Re: Buffett Urges Congress to Raise Taxes on ‘Coddled’ Billi
Posted: Sat Aug 27, 2011 3:39 pm
Not sure how you think 1 soldier = 1 million dollars. I assume you're (and the article) taking the cost of the per-day-war and dividing it by the number of soldiers there? Then, yeah, I think that is about correct. But the cost of the individual soldier is smaller than that. The price inflates because they add in all the extra's that the private companies are using to profit off the war and placing the price tag on the soldier (this is where the article is probably getting their numbers and how the military has to project costs).Tudamorf wrote:You seem to be assuming that their salary is the total cost of investment. It's actually a trivial part of the true cost.AbyssalMage wrote:So considering what they earn vs. what they should earn and the money they generate for private sector jobs, still going to argue they are the best investment.
Example: Afghanistan, $1 million per soldier per year, if they don't get hurt, and not counting all the benefits you have to pay them when (if) they get back.
And I get no benefit from it.
Compare it to welfare, one of the most wasteful government programs. For $1 million, I can pacify dozens of poor people around me. Not a great investment, but it brings me a real benefit.
I'll take welfare any day.
Unless things have changed recently (last 3 years)... unless the equipment was replaced due to destruction or was made non-serviceable, its equipment that was being housed and stored sense the Gulf Wars. I.e. It was already bought and paid for. And like Frye said (he does make a good point once in awhile ) the soldiers where already being paid for, its just they get a small increase in pay once they leave the states (if they weren't in a combat zone, embassy duty, ect. already). "$hit roles down hill" and that's why it seems like 1 soldier = 1 million. 1 soldier = 80k - 120k for his career barring injury. I know I cost the government 78k'ish. But I guarantee you when it was reported to the Pentagon for the "number crunchers" it was A LOT higher. It's natural government inflation. How else would government papers requested through the Freedom of Information Act cost 15 million (One example of many) Or how about the cost of a government "toilet seat" costing 1k from the 1980's? There are many dubious charges and the controls that are supposed to prevent them aren't working because of politics.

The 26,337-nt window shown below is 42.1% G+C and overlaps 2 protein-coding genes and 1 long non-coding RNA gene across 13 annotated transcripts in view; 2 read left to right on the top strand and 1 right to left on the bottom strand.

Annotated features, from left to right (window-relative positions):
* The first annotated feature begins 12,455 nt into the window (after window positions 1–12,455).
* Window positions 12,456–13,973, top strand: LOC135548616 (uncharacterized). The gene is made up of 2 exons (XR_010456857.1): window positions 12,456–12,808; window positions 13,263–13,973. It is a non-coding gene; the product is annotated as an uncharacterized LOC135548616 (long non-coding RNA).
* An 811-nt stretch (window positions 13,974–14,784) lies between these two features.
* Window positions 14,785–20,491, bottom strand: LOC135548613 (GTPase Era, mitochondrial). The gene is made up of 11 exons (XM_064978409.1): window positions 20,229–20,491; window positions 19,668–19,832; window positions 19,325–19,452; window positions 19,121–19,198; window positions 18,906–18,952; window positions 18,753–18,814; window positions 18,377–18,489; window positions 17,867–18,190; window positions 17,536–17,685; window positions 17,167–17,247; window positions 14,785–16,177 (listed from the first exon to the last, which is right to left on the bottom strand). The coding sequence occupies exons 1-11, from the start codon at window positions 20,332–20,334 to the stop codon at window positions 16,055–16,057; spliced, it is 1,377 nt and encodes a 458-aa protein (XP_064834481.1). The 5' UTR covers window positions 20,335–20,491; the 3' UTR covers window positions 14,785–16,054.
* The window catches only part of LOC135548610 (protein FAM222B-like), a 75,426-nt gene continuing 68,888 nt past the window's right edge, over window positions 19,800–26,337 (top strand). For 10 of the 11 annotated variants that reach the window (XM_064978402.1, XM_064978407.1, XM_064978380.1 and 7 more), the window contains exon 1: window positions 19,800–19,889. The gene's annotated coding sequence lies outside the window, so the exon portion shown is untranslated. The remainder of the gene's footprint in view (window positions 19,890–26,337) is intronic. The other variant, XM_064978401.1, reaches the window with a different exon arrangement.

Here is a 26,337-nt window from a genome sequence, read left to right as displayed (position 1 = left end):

Total Pay - 1,200 (month/avg) x 12 (months/year) = 14,400 x 4 (years) = $57,600
Training - 20k (wasn't supposed to know this figure but our DI told us while he was inebriated in December I'm also sure that the cost of training has gone up sense I joined in '95 but I'm positive it hasn't gone down )
So I made $57,600(avg) over 4 years and cost the government another 20k for 6 months of training (obviously the cost of training would vary depending on what military school(s) you attend). Now I can positively say that had I been privately paid I would of earned 3-4x as much (At least. I never kept track of all the "overtime" and the private sector job equivalent made 60k/year). And assuming the all the training would be privately done, the cost would also be 3-4x as high (you have to pay the instructors all that overtime and higher wages also) so yeah, still penny's on the dollar compared to the alternative of privatization and/or not having a standing military (assuming no other Democratic country filled the void, which currently there isn't).
Add in the cost of deterrence of war(which obviously didn't work in Afghanistan; but did for Iraq*), global security (the stock markets before 9/11 and immediately after), the money private sectors are cashing in (war profiteering), and all the other misc. things I mentioned above, it's still the best investment the Federal Government spends on.
*We know Iraq II was a waist of tax payer money. Hell, the government knew beforehand about no WMD's but I chalk Iraq II up to one of the worse Presidents in our History because deterrence was working before we invaded and could of shortened Afghanistan (assuming we didn't attack Iran or N. Korea, both real threats unlike Iraq).